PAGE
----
Data Collection Challenges With The Vaccine Rollout in the U.S.

Data Collection Challenges With The Vaccine Rollout in the U.S.

As the COVID-19 vaccine rollout continues, the public health system’s underlying issues are coming to light. One of the biggest concerns is that the vaccine registries do not uniformly collect and distribute comprehensive data, including data involving a patient’s race, ethnicity, and occupation. And inconsistent data collection might result in an inefficient vaccine campaign from not properly distributing the shots to higher-risk groups, such as frontline workers. Without the appropriate data regarding one’s occupation, it becomes challenging to track and monitor distribution to assess whether those who need the vaccine first are indeed getting it first. Further, racial data is required to ensure that minorities have access to vaccinations as they are at a disproportionate risk of contracting the virus. 

Status of Vaccine Distribution

Since December 2020, the U.S’s coronavirus vaccination rollout has hit several snags.  While the country has been working hard to distribute millions of doses, the rollout has proven to be a slow, grueling process with many hiccups, including the following: 

The Technology Gap

Many local governments use an online platform for scheduling vaccination appointments. As a result, a high-risk group might get left behind: senior citizens. The lack of digital literacy within this group makes online scheduling an accessibility barrier. Additionally, seniors might be forced to wait for hours in line due to the lengthy distribution process. 

Shortages and Issues

Most states report not having enough vaccines available. Some vaccinations have been canceled due to these shortages. Indeed, more vaccines are being produced and delivered; however, there are still issues that arise with the delivery process, such as freezer breakdowns. 

Priority

While it is recommended that high-risk groups get vaccinated first, including seniors and frontline workers, the local governments ultimately control who gets vaccinated. For example, young medical researchers in Massachusetts received vaccines before elderly citizens. Following this situation, the Biden administration canceled vaccinations of certain lower-risk groups. 

Racial Disparities

The virus has disproportionately impacted specific races and ethnicities. Specifically, the vaccine rates are low among Black Americans and Latinos. The reasons might be due to lack of accessibility or lack of trust in the healthcare system. 

Incomprehensive Collection of Vaccine Data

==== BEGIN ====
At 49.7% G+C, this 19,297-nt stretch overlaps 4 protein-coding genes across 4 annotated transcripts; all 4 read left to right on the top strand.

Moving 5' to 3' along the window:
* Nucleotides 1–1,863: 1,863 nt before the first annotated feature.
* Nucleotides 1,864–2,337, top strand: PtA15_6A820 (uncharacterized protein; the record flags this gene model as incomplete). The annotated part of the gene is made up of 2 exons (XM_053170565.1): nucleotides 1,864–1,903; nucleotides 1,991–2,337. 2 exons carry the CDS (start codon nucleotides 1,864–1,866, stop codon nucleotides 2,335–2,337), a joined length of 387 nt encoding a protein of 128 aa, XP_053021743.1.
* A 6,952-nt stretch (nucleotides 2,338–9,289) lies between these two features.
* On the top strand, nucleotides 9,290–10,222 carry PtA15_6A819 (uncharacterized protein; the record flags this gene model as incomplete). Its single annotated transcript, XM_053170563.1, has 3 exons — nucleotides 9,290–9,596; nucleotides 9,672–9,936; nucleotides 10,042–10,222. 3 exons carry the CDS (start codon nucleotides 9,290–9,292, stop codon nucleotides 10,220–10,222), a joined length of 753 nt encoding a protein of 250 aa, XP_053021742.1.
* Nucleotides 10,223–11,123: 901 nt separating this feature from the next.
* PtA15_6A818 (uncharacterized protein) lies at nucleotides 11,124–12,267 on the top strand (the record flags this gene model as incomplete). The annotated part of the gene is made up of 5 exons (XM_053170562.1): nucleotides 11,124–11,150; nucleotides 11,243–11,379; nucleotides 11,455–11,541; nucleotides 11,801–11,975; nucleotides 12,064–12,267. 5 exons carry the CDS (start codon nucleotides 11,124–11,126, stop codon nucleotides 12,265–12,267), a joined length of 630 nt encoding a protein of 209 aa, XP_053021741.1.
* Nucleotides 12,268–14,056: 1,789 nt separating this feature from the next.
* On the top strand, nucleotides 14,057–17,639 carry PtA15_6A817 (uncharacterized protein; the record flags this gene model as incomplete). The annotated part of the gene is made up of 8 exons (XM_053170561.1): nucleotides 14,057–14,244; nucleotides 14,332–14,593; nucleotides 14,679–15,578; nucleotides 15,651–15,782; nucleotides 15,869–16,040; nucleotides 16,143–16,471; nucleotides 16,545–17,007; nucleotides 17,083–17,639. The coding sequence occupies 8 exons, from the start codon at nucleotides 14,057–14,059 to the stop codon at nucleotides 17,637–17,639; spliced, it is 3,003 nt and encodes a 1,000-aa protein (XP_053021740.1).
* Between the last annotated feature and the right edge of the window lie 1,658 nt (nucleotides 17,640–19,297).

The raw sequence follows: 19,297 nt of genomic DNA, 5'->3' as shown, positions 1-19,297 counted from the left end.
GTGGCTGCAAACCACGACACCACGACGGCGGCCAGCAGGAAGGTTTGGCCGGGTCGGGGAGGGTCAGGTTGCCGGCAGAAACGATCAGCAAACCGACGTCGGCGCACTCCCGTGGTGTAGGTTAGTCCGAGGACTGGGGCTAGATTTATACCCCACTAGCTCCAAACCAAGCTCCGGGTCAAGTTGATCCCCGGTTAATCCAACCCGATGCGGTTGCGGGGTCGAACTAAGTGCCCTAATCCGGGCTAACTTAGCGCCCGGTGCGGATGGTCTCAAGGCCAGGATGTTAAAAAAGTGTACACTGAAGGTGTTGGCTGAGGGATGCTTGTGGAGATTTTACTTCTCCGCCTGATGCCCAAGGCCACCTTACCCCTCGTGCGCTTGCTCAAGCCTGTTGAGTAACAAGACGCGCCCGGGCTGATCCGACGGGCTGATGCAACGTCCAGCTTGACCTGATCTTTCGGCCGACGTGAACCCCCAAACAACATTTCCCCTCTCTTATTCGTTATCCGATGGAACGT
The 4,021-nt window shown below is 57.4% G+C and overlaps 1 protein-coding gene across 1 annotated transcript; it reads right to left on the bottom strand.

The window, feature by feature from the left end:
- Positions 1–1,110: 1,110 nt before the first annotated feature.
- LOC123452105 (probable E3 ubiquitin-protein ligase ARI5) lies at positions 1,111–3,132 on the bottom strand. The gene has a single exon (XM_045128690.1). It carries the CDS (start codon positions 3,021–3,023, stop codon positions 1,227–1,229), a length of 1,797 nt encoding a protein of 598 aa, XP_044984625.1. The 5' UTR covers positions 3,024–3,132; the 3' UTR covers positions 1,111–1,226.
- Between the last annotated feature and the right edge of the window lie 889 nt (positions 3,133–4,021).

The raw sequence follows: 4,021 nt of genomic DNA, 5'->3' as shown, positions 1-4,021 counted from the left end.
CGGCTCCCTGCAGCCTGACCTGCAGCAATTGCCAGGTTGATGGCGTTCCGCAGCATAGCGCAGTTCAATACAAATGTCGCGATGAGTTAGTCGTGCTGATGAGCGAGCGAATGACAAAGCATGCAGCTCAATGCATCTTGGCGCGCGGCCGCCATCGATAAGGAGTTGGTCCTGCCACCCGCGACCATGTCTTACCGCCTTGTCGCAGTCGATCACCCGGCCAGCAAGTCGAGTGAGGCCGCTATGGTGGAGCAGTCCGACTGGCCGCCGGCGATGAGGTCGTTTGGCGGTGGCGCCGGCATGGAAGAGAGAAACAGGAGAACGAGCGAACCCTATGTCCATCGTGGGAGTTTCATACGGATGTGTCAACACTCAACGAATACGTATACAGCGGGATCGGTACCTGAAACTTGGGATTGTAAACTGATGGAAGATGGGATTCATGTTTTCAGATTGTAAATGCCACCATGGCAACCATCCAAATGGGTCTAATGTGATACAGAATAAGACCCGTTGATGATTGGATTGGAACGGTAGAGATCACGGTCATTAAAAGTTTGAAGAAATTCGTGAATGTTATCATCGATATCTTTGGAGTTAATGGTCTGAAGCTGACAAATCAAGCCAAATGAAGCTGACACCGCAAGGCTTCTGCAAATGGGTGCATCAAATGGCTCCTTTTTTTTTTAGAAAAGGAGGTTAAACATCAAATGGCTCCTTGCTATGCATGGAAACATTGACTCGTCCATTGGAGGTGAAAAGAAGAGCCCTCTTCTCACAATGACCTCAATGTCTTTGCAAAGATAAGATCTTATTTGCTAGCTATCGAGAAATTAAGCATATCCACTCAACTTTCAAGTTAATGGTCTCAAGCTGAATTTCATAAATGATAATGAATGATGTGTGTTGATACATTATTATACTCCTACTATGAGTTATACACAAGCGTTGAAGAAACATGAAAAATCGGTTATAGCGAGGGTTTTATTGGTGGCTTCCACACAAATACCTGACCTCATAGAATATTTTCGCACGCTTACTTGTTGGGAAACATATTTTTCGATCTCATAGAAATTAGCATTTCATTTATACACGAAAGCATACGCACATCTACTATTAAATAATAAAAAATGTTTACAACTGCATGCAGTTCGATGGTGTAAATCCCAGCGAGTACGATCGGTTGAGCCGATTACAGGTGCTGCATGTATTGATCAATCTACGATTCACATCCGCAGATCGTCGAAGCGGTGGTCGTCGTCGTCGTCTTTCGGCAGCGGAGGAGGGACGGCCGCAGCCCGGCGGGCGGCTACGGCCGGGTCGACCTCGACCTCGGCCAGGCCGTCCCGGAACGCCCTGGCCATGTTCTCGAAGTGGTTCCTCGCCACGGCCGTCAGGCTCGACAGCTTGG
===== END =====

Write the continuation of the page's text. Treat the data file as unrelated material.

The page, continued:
It’s no surprise that the U.S. is facing challenges with what is regarded as the most extensive vaccination campaign in history. But some criticize the public health industry by saying the challenges facing vaccine distribution are due to the system’s pre-existing vulnerability. 

According to the Centers for Disease Control, uniform data is not being collected from all 64 immunization registries in the U.S.. Since December 2020, some vaccine distributors have been not collecting information on the race and ethnicity of people being vaccinated. 

As a result, these data gaps might make it hard to track who indeed has been vaccinated. The concern is that people who are low-risk are receiving the vaccine before higher-risk individuals. Additionally, not collecting information on race or ethnicity could impact trying to determine whether minorities are receiving enough shots at a high-enough rate to reach herd immunity across the country.

Digital Health Passports to Share Your Own Data

Until all the vaccine data collection challenges are sorted out, we can at least adopt new technologies to help keep ourselves and others safe. COVID PreCheck App is a digital health passport. The app generates a QR code on your phone to show proof that you’re not infected based on a self-assessment test or a lab test and individual’s immunisation status of COVID vaccine if taken.  and information shared by your doctor.

The COVID PreCheck App is a promising innovation for the fight against the coronavirus. The goal is to use technology, particularly on mobile phones, to share vaccination and health statuses. This will allow groups of people to quickly screen each other before gathering.

The U.S. is forward to the vaccines being distributed as efficiently as possible. But even now, with the vaccine shots available, the distribution process is proving to be an uphill battle, particularly in getting high-risk groups vaccinated. Thankfully, the Digital Health Passport is a tool to help with the fight against the virus. Download the app to start sharing your health status.

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